Sorry if I seem frustrated… I’m on vacation and typing on the laptop keyboard which makes me want to strange kittens. I hate these things with the burning fury of a thousand suns.

Note: in lieu of actual documentation on creating custom GUI elements… you can take a look at some I’ve done already in Lemur itself (especially Lemur-proto) if you want to see some ideas on how to do it.

Eventually I will get to the docs:

The public static final ELEMENT_ID. But yeah I agree, when I set something wrong it’s up to me and could be intentional.

The other things are contained in the link you’ve linked, indeed!

That’s true. I wanted to shift off thinking about a proper interface by simply exposing everything to the user :smiley:
On the other hand I don’t know if it’s that important for them to access (foreign) gui elements.

Poor Kittens! :frowning: But seriously enjoy your vacation instead of helping beginners on here :stuck_out_tongue:

Anyway, I’ve stumbled into new trouble.
I first wanted to increase the alpha-value of special containers using the groovy styles.
Problem: background is null as it’ll be evaluated afterwards (to have the parent value).
So I copied the TbtQuadBackgroundComponent.create stuff from the hub/repo but that lead me to the Problem that TbtQuadBackgroundComponent doesn’t seem to be defined, however setting fontSize and others work.

When I directly import the TbtCompo I get:

Script2.groovy: 1: unable to resolve class com.simsilica.component.TbtQuadBackgroundComponent
 @ line 1, column 1.
   import com.simsilica.component.TbtQuadBackgroundComponent;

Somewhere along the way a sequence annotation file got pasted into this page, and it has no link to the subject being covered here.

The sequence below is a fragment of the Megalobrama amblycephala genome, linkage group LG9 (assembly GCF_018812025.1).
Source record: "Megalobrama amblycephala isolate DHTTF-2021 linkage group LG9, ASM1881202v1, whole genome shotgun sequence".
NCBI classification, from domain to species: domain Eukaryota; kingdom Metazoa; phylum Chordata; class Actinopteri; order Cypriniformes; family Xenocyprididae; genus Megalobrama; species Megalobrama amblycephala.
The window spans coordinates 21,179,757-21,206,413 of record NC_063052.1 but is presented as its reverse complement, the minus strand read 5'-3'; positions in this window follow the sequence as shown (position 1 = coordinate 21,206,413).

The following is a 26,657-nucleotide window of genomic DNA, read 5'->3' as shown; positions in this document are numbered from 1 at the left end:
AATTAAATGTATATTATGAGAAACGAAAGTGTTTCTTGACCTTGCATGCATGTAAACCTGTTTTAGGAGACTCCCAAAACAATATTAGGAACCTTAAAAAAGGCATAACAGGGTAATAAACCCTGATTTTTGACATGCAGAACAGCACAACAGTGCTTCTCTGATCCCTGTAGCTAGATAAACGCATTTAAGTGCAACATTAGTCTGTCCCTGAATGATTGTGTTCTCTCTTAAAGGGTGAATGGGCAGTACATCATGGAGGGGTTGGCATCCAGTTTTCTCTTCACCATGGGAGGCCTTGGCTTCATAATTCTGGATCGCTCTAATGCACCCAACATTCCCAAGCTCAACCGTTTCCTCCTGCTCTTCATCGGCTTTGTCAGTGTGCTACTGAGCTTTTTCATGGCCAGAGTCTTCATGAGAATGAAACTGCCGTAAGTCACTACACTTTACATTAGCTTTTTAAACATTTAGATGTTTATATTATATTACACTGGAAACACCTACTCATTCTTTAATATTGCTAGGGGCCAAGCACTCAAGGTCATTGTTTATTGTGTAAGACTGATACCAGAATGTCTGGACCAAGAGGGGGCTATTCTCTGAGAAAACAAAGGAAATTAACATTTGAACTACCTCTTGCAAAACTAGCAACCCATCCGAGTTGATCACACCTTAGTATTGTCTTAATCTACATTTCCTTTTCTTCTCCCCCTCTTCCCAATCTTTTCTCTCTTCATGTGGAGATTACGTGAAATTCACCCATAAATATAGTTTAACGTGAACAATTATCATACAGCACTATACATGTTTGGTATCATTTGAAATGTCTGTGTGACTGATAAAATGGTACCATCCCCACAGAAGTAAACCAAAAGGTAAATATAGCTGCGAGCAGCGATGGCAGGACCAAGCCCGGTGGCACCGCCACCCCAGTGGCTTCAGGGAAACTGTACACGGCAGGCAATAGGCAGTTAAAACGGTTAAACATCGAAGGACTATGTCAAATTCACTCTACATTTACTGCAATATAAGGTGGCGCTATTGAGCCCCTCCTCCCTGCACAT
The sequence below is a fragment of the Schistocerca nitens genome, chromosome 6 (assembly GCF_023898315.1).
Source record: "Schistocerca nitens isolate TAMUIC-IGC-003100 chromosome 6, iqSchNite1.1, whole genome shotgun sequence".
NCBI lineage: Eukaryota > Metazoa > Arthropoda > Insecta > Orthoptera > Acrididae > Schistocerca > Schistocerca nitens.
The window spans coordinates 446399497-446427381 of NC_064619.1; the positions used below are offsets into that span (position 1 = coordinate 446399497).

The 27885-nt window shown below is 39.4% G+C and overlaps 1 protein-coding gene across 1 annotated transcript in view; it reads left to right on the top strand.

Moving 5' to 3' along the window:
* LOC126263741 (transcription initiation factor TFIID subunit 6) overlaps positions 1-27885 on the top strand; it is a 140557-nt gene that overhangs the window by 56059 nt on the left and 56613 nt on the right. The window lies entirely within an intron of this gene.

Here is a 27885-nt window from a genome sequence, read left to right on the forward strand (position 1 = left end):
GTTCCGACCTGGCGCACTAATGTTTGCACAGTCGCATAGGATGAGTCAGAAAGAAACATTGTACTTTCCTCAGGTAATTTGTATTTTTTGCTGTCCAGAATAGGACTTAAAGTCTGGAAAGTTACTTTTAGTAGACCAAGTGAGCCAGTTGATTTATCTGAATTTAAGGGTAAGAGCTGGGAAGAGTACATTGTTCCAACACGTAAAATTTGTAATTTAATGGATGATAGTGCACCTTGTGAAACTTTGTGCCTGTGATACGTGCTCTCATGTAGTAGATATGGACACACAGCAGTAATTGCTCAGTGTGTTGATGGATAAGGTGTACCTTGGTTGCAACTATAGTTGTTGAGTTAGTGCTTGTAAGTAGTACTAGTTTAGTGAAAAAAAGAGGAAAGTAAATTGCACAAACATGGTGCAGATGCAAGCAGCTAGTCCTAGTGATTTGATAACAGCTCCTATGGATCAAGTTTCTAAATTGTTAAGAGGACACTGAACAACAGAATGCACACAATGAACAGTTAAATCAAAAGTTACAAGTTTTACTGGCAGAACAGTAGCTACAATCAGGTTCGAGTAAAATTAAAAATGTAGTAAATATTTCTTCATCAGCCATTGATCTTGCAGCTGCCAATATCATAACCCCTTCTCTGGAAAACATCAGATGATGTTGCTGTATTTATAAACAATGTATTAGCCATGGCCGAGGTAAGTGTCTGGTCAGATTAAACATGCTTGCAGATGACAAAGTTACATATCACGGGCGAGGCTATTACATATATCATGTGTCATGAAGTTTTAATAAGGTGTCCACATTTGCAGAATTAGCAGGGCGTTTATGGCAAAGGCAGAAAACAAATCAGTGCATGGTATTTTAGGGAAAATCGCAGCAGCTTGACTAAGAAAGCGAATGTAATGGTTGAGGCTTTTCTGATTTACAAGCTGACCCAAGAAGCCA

Unfortunately I have no clue on where to look or what’s going wrong. Might this be related to the fact that my resources folder isn’t inside the src folder?
After compilation it’s build/resources/main/com/simsilica/lemur/style/base/glass-styles.groovy

And: Lemur 1.8.2

Edit: It also happens for the regular QuadBackgroundComponent, maybe the whole component sub-package is missing?

Hint: check the package name again.

Hint 2: No, seriously… wouldn’t there be a ‘lemur’ in the package name somewhere?

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Oh god that’s so embarassing :smiley: That happens when you focus too much about how many l’s there are (since on some fonts it looks like two l’s) and then forget about the lemur part :joy_cat:

The topic derails but do you have a good example for focusing? I’m planing on something like a Window Manager which always keeps track of the currently focused window and such, but I feel it’s already implemented.

Edit: I implemented FocusTarget

Edit2: Is it only implementing FocusTarget and adding a FocusManagerState? What happens with inter-elementary-focussing (i.e Textfield inside a focused Container?)

Edit3: Do you know an easy way to have a container layout be filled into the opposite y direction? I tried a BoxLayout but unfortunately there is no way to manually instanciate an Axis, so I couldn’t try if that even makes sence?

There is already a FocusManagerState. You don’t need to add one. TextFields wouldn’t work, otherwise.

I believe the focus events are delivered up the parent chain… I could be wrong as there is only about 20% implemented for focusing as per what I’ve designed.

You mean like have it grow up from the bottom? You might be able to add with negative indexes. addChild(someLabel, -1, 0) or something.

Elso, no… I guess probably not without some hacking.